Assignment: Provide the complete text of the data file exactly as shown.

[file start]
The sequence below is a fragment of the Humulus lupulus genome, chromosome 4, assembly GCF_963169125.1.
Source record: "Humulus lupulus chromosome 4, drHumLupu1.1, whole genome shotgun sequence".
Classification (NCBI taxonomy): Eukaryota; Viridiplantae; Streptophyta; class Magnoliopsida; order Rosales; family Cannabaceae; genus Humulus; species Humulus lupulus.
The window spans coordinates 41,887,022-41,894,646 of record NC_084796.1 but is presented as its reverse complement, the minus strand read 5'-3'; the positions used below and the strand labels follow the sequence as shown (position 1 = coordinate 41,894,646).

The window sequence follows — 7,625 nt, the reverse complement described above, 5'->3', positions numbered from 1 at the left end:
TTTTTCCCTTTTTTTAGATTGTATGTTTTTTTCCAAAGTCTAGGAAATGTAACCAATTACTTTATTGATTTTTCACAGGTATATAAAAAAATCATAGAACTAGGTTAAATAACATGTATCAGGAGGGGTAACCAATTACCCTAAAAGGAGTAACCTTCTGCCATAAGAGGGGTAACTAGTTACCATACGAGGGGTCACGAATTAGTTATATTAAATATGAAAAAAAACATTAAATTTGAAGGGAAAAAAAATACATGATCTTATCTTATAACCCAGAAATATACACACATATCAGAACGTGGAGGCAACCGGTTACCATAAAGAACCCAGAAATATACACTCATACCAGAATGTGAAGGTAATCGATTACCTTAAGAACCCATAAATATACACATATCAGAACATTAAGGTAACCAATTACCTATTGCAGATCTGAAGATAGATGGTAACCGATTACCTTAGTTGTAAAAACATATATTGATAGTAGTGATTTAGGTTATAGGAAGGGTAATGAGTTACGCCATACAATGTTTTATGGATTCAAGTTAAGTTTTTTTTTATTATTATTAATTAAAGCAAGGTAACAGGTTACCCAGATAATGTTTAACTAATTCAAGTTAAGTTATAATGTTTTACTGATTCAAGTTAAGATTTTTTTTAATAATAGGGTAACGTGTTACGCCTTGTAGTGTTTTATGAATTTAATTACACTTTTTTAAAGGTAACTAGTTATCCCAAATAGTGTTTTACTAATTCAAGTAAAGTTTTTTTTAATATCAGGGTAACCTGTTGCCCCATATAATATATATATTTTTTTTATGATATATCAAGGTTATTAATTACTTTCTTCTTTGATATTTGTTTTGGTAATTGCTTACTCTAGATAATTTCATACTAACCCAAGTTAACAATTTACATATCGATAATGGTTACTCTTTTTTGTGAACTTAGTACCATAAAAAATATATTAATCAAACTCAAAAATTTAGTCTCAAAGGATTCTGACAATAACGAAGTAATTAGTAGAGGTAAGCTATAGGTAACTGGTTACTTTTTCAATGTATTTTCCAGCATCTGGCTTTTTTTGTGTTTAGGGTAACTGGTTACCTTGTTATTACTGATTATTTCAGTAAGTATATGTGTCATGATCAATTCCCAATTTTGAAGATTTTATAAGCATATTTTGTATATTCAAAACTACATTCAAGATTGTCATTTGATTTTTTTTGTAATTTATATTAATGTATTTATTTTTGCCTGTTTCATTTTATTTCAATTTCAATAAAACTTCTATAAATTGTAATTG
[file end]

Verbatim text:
The sequence below is a fragment of the Humulus lupulus genome, chromosome 4, assembly GCF_963169125.1.
Source record: "Humulus lupulus chromosome 4, drHumLupu1.1, whole genome shotgun sequence".
Classification (NCBI taxonomy): Eukaryota; Viridiplantae; Streptophyta; class Magnoliopsida; order Rosales; family Cannabaceae; genus Humulus; species Humulus lupulus.
The window spans coordinates 41,887,022-41,894,646 of record NC_084796.1 but is presented as its reverse complement, the minus strand read 5'-3'; the positions used below and the strand labels follow the sequence as shown (position 1 = coordinate 41,894,646).

The window sequence follows — 7,625 nt, the reverse complement described above, 5'->3', positions numbered from 1 at the left end:
TTTTTCCCTTTTTTTAGATTGTATGTTTTTTTCCAAAGTCTAGGAAATGTAACCAATTACTTTATTGATTTTTCACAGGTATATAAAAAAATCATAGAACTAGGTTAAATAACATGTATCAGGAGGGGTAACCAATTACCCTAAAAGGAGTAACCTTCTGCCATAAGAGGGGTAACTAGTTACCATACGAGGGGTCACGAATTAGTTATATTAAATATGAAAAAAAACATTAAATTTGAAGGGAAAAAAAATACATGATCTTATCTTATAACCCAGAAATATACACACATATCAGAACGTGGAGGCAACCGGTTACCATAAAGAACCCAGAAATATACACTCATACCAGAATGTGAAGGTAATCGATTACCTTAAGAACCCATAAATATACACATATCAGAACATTAAGGTAACCAATTACCTATTGCAGATCTGAAGATAGATGGTAACCGATTACCTTAGTTGTAAAAACATATATTGATAGTAGTGATTTAGGTTATAGGAAGGGTAATGAGTTACGCCATACAATGTTTTATGGATTCAAGTTAAGTTTTTTTTTATTATTATTAATTAAAGCAAGGTAACAGGTTACCCAGATAATGTTTAACTAATTCAAGTTAAGTTATAATGTTTTACTGATTCAAGTTAAGATTTTTTTTAATAATAGGGTAACGTGTTACGCCTTGTAGTGTTTTATGAATTTAATTACACTTTTTTAAAGGTAACTAGTTATCCCAAATAGTGTTTTACTAATTCAAGTAAAGTTTTTTTTAATATCAGGGTAACCTGTTGCCCCATATAATATATATATTTTTTTTATGATATATCAAGGTTATTAATTACTTTCTTCTTTGATATTTGTTTTGGTAATTGCTTACTCTAGATAATTTCATACTAACCCAAGTTAACAATTTACATATCGATAATGGTTACTCTTTTTTGTGAACTTAGTACCATAAAAAATATATTAATCAAACTCAAAAATTTAGTCTCAAAGGATTCTGACAATAACGAAGTAATTAGTAGAGGTAAGCTATAGGTAACTGGTTACTTTTTCAATGTATTTTCCAGCATCTGGCTTTTTTTGTGTTTAGGGTAACTGGTTACCTTGTTATTACTGATTATTTCAGTAAGTATATGTGTCATGATCAATTCCCAATTTTGAAGATTTTATAAGCATATTTTGTATATTCAAAACTACATTCAAGATTGTCATTTGATTTTTTTTGTAATTTATATTAATGTATTTATTTTTGCCTGTTTCATTTTATTTCAATTTCAATAAAACTTCTATAAATTGTAATTG